1. First degree of severity. The child periodically gets excited or becomes lethargic, but clarity of consciousness remains. Swollen wings of the nose are visible, breathing is not rapid. There is slight hoarseness and a “barking” cough. With little physical activity, breathing becomes noisy. The first degree lasts from 2–3 hours to 1–2 days.
  2. Second degree. Consciousness is clear, but the child is in constant agitation: he cries, screams, cannot sit still, does not sleep. When breathing, the intercostal spaces are retracted. Breathing and pulse are slightly increased. In a state of calm, the child breathes loudly. The face is pale. The second degree lasts up to 3–5 days.
  3. Third degree. Consciousness is confused: the child is disoriented, lethargic and drowsy, may not recognize his relatives and may not understand where he is. All auxiliary muscles of the chest are included in the respiratory act. Breathing is shallow. The voice has shrunk. The cough is rough and loud.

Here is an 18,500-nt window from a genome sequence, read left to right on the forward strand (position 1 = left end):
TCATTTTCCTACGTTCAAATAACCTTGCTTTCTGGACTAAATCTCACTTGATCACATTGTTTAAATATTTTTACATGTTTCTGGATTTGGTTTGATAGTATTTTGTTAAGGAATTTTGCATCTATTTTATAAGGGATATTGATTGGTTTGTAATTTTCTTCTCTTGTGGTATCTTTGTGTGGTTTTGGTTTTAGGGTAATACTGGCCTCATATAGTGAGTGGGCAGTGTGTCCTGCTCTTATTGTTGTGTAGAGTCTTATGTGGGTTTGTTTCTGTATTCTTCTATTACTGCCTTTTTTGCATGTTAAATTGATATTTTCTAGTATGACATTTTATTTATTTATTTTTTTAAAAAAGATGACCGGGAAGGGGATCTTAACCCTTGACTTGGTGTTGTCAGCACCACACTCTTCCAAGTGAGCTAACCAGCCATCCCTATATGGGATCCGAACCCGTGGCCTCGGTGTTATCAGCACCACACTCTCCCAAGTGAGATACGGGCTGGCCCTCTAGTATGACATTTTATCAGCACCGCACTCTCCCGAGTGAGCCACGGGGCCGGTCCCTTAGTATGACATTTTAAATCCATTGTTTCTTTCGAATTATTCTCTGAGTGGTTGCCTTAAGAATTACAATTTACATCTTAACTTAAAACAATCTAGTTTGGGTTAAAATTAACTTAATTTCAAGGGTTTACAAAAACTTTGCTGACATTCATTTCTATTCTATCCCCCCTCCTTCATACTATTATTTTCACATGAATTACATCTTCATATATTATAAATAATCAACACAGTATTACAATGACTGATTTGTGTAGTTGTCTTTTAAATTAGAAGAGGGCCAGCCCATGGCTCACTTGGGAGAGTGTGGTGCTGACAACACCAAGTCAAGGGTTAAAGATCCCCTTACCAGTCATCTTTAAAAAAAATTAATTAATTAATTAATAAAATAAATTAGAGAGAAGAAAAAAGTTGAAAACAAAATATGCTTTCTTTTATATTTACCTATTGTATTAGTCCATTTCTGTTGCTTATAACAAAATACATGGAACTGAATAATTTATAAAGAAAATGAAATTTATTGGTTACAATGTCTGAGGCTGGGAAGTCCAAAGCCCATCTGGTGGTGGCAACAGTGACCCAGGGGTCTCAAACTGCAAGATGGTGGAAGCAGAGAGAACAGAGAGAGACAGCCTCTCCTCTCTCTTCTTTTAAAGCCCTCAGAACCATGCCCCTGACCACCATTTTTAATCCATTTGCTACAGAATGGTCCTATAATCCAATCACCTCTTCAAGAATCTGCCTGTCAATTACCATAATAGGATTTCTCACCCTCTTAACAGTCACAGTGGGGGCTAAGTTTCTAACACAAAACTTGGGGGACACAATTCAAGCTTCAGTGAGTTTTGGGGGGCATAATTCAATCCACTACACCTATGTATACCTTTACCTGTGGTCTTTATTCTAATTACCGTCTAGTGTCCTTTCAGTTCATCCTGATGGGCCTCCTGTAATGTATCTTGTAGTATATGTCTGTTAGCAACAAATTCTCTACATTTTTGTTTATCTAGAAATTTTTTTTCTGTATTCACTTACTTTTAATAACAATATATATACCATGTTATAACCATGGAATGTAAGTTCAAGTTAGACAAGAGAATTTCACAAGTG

4. Fourth degree of severity. This is a state of asphyxia when almost no oxygen reaches the lungs. The child is unconscious, the auxiliary muscles are almost not involved in the respiratory act. The breathing itself is intermittent and inconsistent. The pulse is hard to palpate. Seizures may occur due to a serious disturbance in the blood gas composition.

Acute obstructive laryngitis can be complicated by bacterial tracheitis, purulent laryngotracheobronchitis and pneumonia. In the most severe cases, death occurs.

If you notice a specific triad of symptoms (hoarseness, barking cough and difficulty breathing) and signs of an acute respiratory viral infection (fever, runny nose, drowsiness or restlessness in a child), call an ambulance.